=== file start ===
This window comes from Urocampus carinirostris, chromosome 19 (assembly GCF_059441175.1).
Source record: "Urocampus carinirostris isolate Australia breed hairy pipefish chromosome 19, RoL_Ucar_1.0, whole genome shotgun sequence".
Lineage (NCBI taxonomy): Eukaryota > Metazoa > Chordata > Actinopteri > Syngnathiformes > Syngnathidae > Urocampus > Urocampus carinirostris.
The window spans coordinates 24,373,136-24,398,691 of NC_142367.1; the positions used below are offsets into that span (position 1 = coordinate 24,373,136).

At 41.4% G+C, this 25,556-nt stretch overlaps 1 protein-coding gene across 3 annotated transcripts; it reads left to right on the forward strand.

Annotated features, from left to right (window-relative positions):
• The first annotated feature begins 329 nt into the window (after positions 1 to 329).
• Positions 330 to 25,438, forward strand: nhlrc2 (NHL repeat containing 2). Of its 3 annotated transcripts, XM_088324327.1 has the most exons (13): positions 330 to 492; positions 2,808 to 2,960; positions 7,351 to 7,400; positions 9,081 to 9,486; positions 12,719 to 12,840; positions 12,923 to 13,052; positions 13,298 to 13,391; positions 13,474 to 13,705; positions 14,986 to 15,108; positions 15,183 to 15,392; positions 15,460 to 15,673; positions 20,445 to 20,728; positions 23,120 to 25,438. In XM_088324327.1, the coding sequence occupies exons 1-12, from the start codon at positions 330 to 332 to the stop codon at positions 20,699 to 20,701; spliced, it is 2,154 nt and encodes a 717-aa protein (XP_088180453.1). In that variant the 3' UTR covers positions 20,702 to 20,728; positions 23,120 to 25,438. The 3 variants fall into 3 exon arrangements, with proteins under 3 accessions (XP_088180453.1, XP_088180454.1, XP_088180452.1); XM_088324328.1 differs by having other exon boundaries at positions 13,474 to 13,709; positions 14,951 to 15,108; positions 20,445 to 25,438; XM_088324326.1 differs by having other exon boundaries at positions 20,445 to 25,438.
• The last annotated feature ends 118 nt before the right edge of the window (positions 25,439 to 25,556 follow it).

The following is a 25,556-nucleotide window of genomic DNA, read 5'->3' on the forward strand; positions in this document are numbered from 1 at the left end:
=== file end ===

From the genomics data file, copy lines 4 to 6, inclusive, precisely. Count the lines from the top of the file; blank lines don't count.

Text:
The window spans coordinates 24,373,136-24,398,691 of NC_142367.1; the positions used below are offsets into that span (position 1 = coordinate 24,373,136).

At 41.4% G+C, this 25,556-nt stretch overlaps 1 protein-coding gene across 3 annotated transcripts; it reads left to right on the forward strand.

Annotated features, from left to right (window-relative positions):